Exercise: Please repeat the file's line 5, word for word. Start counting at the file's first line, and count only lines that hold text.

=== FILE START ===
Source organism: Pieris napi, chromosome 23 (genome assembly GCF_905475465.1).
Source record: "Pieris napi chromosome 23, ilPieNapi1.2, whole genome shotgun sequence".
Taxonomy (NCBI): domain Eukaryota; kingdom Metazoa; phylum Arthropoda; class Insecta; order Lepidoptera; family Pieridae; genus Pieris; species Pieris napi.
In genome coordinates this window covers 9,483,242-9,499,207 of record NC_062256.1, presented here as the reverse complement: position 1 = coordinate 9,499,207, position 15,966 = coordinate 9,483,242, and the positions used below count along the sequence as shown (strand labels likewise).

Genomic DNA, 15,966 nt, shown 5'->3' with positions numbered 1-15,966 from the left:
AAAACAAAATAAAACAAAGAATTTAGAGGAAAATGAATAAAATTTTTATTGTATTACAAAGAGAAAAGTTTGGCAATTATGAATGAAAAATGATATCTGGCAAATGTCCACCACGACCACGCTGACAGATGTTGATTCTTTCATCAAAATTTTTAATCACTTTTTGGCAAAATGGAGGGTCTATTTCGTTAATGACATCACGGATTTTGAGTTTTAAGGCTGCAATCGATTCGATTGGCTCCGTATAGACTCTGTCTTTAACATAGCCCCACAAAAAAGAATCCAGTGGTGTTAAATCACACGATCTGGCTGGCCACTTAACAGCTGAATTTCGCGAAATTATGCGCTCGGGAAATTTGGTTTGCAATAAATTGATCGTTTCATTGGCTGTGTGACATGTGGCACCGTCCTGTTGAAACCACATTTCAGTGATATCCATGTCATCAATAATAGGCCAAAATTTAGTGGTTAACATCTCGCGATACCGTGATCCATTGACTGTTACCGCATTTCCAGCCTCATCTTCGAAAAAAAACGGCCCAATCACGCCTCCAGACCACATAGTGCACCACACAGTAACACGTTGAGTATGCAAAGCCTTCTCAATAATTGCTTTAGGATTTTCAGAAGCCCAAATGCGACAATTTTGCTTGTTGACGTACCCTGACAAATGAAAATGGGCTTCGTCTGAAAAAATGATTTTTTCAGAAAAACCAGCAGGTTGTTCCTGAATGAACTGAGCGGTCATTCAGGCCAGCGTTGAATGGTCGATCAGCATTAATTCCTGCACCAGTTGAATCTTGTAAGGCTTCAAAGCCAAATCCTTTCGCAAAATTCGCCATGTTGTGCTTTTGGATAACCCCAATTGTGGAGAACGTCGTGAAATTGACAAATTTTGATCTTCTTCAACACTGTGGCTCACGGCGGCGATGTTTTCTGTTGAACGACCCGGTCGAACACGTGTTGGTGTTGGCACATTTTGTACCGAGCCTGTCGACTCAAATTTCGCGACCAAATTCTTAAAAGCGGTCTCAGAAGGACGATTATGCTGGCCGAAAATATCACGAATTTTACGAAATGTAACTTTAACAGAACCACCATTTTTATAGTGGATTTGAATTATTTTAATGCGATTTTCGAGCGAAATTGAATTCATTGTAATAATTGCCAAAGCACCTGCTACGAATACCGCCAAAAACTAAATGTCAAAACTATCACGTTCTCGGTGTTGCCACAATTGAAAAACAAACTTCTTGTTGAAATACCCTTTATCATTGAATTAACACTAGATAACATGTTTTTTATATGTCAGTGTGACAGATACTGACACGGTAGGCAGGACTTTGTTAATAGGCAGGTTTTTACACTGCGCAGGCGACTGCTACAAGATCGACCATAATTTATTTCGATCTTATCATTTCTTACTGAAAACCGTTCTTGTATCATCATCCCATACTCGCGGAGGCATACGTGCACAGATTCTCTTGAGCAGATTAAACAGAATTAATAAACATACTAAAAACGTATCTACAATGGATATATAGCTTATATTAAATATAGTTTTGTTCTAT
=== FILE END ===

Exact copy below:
Genomic DNA, 15,966 nt, shown 5'->3' with positions numbered 1-15,966 from the left: